In addition to Marine Technology, the campus will add three other programs – Construction Management, Diesel Equipment Technology, and Hospitality Management.
Lanier Tech was founded in 1966 in partnership with the Hall County School System and the Hall County Chamber of Commerce. The first classes were held in the First Baptist Church of Oakwood. “We’ve always been very community driven,” Pugh said. “And our mission of workforce development continues to be successful, as well as our goal to serve students who plan to move on to continue their education.”
Statistically, Lanier Tech has 100 percent job placement for students who choose to enter the workforce after graduating. “99 percent of these students are hired in their chosen field of study,” she said. “A number of graduates also choose to further their education, and we also have adult students, some who have advanced degrees, coming here to learn the skills necessary for continued employment.”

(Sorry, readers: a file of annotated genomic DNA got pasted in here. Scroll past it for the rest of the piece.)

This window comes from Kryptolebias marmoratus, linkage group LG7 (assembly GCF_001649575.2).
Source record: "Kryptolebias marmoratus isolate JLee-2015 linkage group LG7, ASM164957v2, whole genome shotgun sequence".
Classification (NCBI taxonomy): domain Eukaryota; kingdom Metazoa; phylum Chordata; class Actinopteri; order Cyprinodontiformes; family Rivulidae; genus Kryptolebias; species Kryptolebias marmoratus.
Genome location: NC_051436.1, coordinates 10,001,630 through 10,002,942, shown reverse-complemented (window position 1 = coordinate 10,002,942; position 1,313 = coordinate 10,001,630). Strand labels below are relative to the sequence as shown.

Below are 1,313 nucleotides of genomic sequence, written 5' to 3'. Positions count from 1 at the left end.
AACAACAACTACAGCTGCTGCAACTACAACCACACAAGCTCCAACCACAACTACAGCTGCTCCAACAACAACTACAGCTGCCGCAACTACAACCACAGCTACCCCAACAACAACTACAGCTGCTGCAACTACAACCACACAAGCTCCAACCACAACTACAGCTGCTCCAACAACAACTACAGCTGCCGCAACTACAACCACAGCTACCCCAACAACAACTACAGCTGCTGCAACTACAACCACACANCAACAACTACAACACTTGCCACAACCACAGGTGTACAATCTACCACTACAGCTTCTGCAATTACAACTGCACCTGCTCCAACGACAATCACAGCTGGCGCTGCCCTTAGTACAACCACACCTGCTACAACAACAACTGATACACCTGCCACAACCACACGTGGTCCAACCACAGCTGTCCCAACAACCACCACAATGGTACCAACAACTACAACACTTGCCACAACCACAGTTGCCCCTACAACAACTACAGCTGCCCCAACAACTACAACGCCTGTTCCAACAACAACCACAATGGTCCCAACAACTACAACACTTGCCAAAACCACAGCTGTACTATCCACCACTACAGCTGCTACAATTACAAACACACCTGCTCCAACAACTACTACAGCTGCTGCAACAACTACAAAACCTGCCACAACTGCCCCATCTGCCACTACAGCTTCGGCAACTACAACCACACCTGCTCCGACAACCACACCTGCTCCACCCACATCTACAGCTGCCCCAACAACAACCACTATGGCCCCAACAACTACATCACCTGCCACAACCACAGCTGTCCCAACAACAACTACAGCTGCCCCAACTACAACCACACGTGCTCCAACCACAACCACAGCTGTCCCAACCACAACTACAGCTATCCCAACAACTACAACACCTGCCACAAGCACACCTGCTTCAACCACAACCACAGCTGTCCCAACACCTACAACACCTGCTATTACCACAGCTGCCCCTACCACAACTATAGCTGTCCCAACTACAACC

Lanier Tech operates five campuses in North Georgia in Barrow, Dawson, Forsyth, Dawson, Hall/Oakwood and Jackson counties. When the new campus is complete, the Oakwood facility will relocate to North Gainesville/Hall. 
“We are very blessed to have such a great marine presence in this area because of Lake Lanier and other lakes in the region,” Pugh said. “And with the continued support of the marine industry and the community, we’re really excited about what next year will look like.”

Posted online 1/29/18